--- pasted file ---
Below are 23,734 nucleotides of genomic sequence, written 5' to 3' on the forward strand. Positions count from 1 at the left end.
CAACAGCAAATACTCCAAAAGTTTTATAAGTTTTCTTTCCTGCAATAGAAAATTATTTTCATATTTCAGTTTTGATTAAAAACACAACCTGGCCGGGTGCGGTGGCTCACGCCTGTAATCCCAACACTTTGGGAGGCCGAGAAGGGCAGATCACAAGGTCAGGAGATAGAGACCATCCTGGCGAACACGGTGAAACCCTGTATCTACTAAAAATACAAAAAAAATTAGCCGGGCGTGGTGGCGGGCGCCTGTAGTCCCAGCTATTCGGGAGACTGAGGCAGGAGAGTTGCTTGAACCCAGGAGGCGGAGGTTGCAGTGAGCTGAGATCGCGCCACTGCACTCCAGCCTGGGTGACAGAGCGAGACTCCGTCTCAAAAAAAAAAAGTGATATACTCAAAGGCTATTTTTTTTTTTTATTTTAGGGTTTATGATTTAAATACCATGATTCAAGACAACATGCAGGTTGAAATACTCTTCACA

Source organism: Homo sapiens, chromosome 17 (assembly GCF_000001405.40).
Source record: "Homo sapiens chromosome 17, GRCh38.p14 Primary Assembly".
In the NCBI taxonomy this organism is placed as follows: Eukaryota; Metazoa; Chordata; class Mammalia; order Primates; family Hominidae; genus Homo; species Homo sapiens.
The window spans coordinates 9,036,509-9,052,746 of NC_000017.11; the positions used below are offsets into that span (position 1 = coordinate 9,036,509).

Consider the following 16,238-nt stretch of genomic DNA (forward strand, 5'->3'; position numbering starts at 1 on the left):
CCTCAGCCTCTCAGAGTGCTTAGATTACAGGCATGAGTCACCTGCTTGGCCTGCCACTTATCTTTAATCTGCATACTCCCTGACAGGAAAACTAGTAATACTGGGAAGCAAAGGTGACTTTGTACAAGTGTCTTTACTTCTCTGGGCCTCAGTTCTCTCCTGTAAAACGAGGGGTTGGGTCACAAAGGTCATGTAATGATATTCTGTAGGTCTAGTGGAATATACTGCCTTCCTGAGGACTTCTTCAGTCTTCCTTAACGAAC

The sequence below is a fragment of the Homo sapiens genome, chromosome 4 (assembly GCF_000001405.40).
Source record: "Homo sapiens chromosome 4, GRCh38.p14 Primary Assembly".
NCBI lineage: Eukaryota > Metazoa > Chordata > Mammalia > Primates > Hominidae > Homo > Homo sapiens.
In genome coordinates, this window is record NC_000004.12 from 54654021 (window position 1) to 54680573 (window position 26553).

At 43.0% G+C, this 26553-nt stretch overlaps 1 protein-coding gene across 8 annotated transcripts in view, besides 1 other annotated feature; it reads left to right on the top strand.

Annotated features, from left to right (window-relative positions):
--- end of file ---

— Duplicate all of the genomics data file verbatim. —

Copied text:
Below are 23,734 nucleotides of genomic sequence, written 5' to 3' on the forward strand. Positions count from 1 at the left end.
CAACAGCAAATACTCCAAAAGTTTTATAAGTTTTCTTTCCTGCAATAGAAAATTATTTTCATATTTCAGTTTTGATTAAAAACACAACCTGGCCGGGTGCGGTGGCTCACGCCTGTAATCCCAACACTTTGGGAGGCCGAGAAGGGCAGATCACAAGGTCAGGAGATAGAGACCATCCTGGCGAACACGGTGAAACCCTGTATCTACTAAAAATACAAAAAAAATTAGCCGGGCGTGGTGGCGGGCGCCTGTAGTCCCAGCTATTCGGGAGACTGAGGCAGGAGAGTTGCTTGAACCCAGGAGGCGGAGGTTGCAGTGAGCTGAGATCGCGCCACTGCACTCCAGCCTGGGTGACAGAGCGAGACTCCGTCTCAAAAAAAAAAAGTGATATACTCAAAGGCTATTTTTTTTTTTTATTTTAGGGTTTATGATTTAAATACCATGATTCAAGACAACATGCAGGTTGAAATACTCTTCACA

Source organism: Homo sapiens, chromosome 17 (assembly GCF_000001405.40).
Source record: "Homo sapiens chromosome 17, GRCh38.p14 Primary Assembly".
In the NCBI taxonomy this organism is placed as follows: Eukaryota; Metazoa; Chordata; class Mammalia; order Primates; family Hominidae; genus Homo; species Homo sapiens.
The window spans coordinates 9,036,509-9,052,746 of NC_000017.11; the positions used below are offsets into that span (position 1 = coordinate 9,036,509).

Consider the following 16,238-nt stretch of genomic DNA (forward strand, 5'->3'; position numbering starts at 1 on the left):
CCTCAGCCTCTCAGAGTGCTTAGATTACAGGCATGAGTCACCTGCTTGGCCTGCCACTTATCTTTAATCTGCATACTCCCTGACAGGAAAACTAGTAATACTGGGAAGCAAAGGTGACTTTGTACAAGTGTCTTTACTTCTCTGGGCCTCAGTTCTCTCCTGTAAAACGAGGGGTTGGGTCACAAAGGTCATGTAATGATATTCTGTAGGTCTAGTGGAATATACTGCCTTCCTGAGGACTTCTTCAGTCTTCCTTAACGAAC

The sequence below is a fragment of the Homo sapiens genome, chromosome 4 (assembly GCF_000001405.40).
Source record: "Homo sapiens chromosome 4, GRCh38.p14 Primary Assembly".
NCBI lineage: Eukaryota > Metazoa > Chordata > Mammalia > Primates > Hominidae > Homo > Homo sapiens.
In genome coordinates, this window is record NC_000004.12 from 54654021 (window position 1) to 54680573 (window position 26553).

At 43.0% G+C, this 26553-nt stretch overlaps 1 protein-coding gene across 8 annotated transcripts in view, besides 1 other annotated feature; it reads left to right on the top strand.

Annotated features, from left to right (window-relative positions):